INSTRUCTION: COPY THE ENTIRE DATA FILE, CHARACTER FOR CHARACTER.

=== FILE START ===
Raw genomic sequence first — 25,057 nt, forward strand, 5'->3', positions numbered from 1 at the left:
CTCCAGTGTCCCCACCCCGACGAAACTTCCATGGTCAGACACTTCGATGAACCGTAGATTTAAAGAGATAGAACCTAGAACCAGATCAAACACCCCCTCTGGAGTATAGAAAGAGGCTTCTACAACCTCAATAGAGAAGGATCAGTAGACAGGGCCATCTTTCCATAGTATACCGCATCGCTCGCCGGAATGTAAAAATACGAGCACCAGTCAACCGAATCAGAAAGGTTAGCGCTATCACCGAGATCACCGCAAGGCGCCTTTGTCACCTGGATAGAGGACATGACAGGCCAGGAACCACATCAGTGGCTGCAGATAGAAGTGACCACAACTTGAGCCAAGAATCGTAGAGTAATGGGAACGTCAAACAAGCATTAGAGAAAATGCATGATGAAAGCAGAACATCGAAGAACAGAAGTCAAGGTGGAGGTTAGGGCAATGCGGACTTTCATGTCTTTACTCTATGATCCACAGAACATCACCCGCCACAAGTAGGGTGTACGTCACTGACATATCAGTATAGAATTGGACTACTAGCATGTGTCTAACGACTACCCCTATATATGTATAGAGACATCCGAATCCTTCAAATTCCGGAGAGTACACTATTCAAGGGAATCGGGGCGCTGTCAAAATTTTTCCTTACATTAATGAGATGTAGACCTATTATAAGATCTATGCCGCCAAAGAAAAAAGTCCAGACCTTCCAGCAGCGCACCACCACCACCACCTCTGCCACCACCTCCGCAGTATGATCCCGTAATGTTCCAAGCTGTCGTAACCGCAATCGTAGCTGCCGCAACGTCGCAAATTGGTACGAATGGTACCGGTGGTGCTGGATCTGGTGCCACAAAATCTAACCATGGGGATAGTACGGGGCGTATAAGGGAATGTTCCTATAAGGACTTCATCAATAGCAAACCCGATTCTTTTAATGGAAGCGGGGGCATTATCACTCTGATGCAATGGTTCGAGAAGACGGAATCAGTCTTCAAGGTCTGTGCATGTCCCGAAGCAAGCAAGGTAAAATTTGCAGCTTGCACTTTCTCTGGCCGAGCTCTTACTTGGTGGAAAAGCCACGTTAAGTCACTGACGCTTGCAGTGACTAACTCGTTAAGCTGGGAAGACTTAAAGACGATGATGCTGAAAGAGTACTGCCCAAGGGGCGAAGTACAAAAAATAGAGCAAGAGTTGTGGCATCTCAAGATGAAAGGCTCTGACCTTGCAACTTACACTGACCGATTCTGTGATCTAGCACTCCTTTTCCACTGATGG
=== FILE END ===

Raw genomic sequence first — 25,057 nt, forward strand, 5'->3', positions numbered from 1 at the left:
CTCCAGTGTCCCCACCCCGACGAAACTTCCATGGTCAGACACTTCGATGAACCGTAGATTTAAAGAGATAGAACCTAGAACCAGATCAAACACCCCCTCTGGAGTATAGAAAGAGGCTTCTACAACCTCAATAGAGAAGGATCAGTAGACAGGGCCATCTTTCCATAGTATACCGCATCGCTCGCCGGAATGTAAAAATACGAGCACCAGTCAACCGAATCAGAAAGGTTAGCGCTATCACCGAGATCACCGCAAGGCGCCTTTGTCACCTGGATAGAGGACATGACAGGCCAGGAACCACATCAGTGGCTGCAGATAGAAGTGACCACAACTTGAGCCAAGAATCGTAGAGTAATGGGAACGTCAAACAAGCATTAGAGAAAATGCATGATGAAAGCAGAACATCGAAGAACAGAAGTCAAGGTGGAGGTTAGGGCAATGCGGACTTTCATGTCTTTACTCTATGATCCACAGAACATCACCCGCCACAAGTAGGGTGTACGTCACTGACATATCAGTATAGAATTGGACTACTAGCATGTGTCTAACGACTACCCCTATATATGTATAGAGACATCCGAATCCTTCAAATTCCGGAGAGTACACTATTCAAGGGAATCGGGGCGCTGTCAAAATTTTTCCTTACATTAATGAGATGTAGACCTATTATAAGATCTATGCCGCCAAAGAAAAAAGTCCAGACCTTCCAGCAGCGCACCACCACCACCACCTCTGCCACCACCTCCGCAGTATGATCCCGTAATGTTCCAAGCTGTCGTAACCGCAATCGTAGCTGCCGCAACGTCGCAAATTGGTACGAATGGTACCGGTGGTGCTGGATCTGGTGCCACAAAATCTAACCATGGGGATAGTACGGGGCGTATAAGGGAATGTTCCTATAAGGACTTCATCAATAGCAAACCCGATTCTTTTAATGGAAGCGGGGGCATTATCACTCTGATGCAATGGTTCGAGAAGACGGAATCAGTCTTCAAGGTCTGTGCATGTCCCGAAGCAAGCAAGGTAAAATTTGCAGCTTGCACTTTCTCTGGCCGAGCTCTTACTTGGTGGAAAAGCCACGTTAAGTCACTGACGCTTGCAGTGACTAACTCGTTAAGCTGGGAAGACTTAAAGACGATGATGCTGAAAGAGTACTGCCCAAGGGGCGAAGTACAAAAAATAGAGCAAGAGTTGTGGCATCTCAAGATGAAAGGCTCTGACCTTGCAACTTACACTGACCGATTCTGTGATCTAGCACTCCTTTTCCACTGATGG